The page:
Here's a quick summary:
Suppose you donate $100 to SCI. By doing so, you're saying that SCI is the best use of $100. Now suppose you donate another $100 to AMF instead. By doing this, you're saying that AMF is a better charity to donate to. This can only be true if your past donation to SCI was a mistake (and therefore you should have given all $200 to SCI) or the $100 you gave to SCI fulfilled all their need for funding.
But SCI has lots of room for more funding, so unless you're donating millions of dollars, you're unlikely to have changed which charity was the best. So either your second donation should have gone to SCI, or the first should have gone to AMF. Either way, all your money should be going to the same place.
There might be some good reasons to donate to multiple charities, for example if you're a millionaire and can overwhelm an organization's room for more funding, or if you get new information and change your mind on which organization is the best. But there also are some reasons that aren't up to snuff.
True, our knowledge is never 100%, but we have to choose somehow. Your donation to AMF simply means that, given what you know, taking into account our credences for different outcomes, to the best of our judgement, as far as we can tell, AMF is the most cost-effective charity for your first $100. And that means it's probably still the best charity (as far as our evidence shows, in our best judgement, as far as we can tell) for your second $100.
If you have two charities, one is going to be a better place for your money than the other. If you split between them, you have a 100% chance of picking the winner, but you also have an 100% chance of picking the loser. Think of it like two lottery tickets - one that wins 60% of the time and one that wins 50% of the time. While it's true that the first ticket might lose and the second one might win, it's less likely. Therefore you should put your money only into the first ticket. Likewise, you should only put your money into the charity you think has the highest chance of being best.
It is important that we try many different approaches to solving poverty, hunger, and other global problems. After all, some might fail while others work better than expected - by having a variety of charities, we reduce our risk. Because of this, you should take into account how much each charity aids the global diversification effort when judging its effectiveness, and give all your donation to the charity you think is currently most underfunded. Because it's the charities we want to be diversified, rather than your individual donations, the argument still applies: give all your 10% to the best charity - which might be best because it contributes most to the diversification of the global charity portfolio.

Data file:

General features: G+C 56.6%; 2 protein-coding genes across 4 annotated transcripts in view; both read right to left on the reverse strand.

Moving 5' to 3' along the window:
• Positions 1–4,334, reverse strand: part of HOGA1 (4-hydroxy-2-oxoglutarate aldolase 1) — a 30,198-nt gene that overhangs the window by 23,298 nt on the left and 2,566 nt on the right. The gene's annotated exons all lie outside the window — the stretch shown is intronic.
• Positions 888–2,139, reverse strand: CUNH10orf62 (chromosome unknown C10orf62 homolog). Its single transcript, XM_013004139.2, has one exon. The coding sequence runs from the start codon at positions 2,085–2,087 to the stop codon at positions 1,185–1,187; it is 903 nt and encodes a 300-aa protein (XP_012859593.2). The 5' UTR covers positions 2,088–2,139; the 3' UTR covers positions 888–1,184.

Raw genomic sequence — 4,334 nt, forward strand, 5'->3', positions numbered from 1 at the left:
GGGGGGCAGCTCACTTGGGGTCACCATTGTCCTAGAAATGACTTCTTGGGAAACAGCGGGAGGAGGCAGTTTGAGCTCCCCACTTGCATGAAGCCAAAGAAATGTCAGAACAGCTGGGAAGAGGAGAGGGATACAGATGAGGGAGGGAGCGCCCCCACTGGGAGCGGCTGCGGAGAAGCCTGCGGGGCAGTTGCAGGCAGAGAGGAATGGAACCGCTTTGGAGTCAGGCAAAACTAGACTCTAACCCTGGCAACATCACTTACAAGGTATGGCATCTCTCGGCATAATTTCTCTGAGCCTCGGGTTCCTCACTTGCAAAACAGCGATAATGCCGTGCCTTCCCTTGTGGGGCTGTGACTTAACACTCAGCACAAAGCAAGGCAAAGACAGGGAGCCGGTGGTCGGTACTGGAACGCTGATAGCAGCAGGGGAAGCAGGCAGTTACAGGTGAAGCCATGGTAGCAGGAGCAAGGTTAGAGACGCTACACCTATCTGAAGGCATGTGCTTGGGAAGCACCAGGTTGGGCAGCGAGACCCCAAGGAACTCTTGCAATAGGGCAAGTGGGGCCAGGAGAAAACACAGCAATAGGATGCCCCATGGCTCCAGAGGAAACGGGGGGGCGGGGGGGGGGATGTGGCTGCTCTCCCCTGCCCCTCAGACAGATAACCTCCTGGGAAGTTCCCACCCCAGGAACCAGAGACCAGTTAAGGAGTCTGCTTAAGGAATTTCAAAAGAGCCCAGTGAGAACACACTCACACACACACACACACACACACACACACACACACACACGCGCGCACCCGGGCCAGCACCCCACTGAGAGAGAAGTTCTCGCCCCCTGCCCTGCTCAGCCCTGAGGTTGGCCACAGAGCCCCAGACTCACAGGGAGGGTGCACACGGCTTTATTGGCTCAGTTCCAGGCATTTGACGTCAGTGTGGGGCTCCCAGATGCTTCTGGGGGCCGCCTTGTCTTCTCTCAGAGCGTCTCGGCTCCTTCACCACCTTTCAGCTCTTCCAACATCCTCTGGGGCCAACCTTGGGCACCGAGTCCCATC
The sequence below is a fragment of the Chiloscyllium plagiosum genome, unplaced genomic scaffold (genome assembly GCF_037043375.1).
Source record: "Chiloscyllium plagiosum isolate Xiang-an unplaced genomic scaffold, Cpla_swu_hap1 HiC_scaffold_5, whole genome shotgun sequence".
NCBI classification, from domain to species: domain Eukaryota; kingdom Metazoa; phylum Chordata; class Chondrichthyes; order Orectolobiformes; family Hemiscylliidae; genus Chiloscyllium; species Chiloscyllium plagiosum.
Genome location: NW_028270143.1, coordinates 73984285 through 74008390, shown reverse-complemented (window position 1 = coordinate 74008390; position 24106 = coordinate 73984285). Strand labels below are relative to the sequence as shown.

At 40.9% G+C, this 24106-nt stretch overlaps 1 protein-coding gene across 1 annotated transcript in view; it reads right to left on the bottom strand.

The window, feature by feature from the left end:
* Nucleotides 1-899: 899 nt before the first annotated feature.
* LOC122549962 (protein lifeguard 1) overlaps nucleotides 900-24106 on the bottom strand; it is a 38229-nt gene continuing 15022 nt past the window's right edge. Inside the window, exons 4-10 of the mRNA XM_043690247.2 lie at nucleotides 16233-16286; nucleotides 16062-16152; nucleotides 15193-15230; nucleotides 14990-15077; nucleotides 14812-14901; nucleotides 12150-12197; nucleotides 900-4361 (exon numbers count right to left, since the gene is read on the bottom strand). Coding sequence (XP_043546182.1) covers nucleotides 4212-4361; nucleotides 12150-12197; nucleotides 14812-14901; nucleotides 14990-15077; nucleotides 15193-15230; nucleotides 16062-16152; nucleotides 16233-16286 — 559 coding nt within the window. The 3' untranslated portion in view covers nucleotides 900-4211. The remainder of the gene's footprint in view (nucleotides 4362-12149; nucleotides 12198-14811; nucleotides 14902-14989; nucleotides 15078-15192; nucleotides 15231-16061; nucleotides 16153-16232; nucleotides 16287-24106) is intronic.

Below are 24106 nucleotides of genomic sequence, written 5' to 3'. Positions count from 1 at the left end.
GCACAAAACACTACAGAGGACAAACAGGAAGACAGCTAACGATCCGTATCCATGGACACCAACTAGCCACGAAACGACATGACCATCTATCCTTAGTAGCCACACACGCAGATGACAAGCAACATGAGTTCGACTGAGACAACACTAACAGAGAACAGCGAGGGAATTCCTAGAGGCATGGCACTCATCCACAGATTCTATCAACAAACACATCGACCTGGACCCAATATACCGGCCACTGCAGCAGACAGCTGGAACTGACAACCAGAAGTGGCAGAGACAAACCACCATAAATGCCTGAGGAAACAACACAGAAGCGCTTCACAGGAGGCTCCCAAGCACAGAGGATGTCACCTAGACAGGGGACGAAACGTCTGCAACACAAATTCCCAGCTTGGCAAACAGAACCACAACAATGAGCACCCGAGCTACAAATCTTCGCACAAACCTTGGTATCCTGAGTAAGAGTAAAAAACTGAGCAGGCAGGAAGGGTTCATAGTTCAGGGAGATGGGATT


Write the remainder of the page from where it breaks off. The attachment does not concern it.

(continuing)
We diversify our financial portfolios because we care about the risk to ourselves, not just to the global economic system. With charities, we instead fundamentally care about the people we're helping, and reducing the risk to them. Donating to just one charity might increase the risk that my donation is less effective but reduce the risk to the beneficiary, it insured them against a tail risk. As we are donating to help people, rather than for self-gratification, this is a worthwhile tradeoff.
Alternatively, think about the size of your efforts compared to the overall problem. With your portfolio, you buy Google or Microsoft to work on the 'not having any tech stocks in your portfolio' problem. You buy enough stock to completely solve the 'being underexposed to tech' problem - so the rest of your investment can go into other stocks. With AMF, however, your donation is unlikely to solve the 'SCI doesn't have enough funding' problem - so further donations should still go to SCI.
You might think this means we should always donate to small charities, because donations make more difference to them. But the important thing isn't the percentage increase in charity revenues, but how much good the extra funding does; if a big charity is more cost-effective than small ones, we should donate to the big one. Larger charities might have more trouble with fungibility though.
If you really liked a certain charity, presumably that means you believe in its mission and want that mission to succeed. But if you believe in its mission, you should want to donate to a charity not because you want to be nice to the charity, but because you want the mission to be accomplished. Therefore, you should give to whatever one organization you think best accomplishes that mission.
This wouldn't happen because it's impossible to get everyone to coordinate that well. Secondly, even if everyone in the world were on board with Giving What We Can, people would still take into account room for more funding. A general strategy of "everyone donates to the charity that does the most good" would lead to different people donating to different charities; people would donate to SCI until it no longer had room for more funding, and then the next people would donate to AMF until it no longer had room for more funding, then the next people to Deworm the World, and so on.
Yes, we have many different values. But at any given time, one of these will be the most pressing; one of them will be easiest to make headway on. And that's the one we should concentrate on. By focusing all our resources on one cause, we have the greatest chance of accomplishing our cause.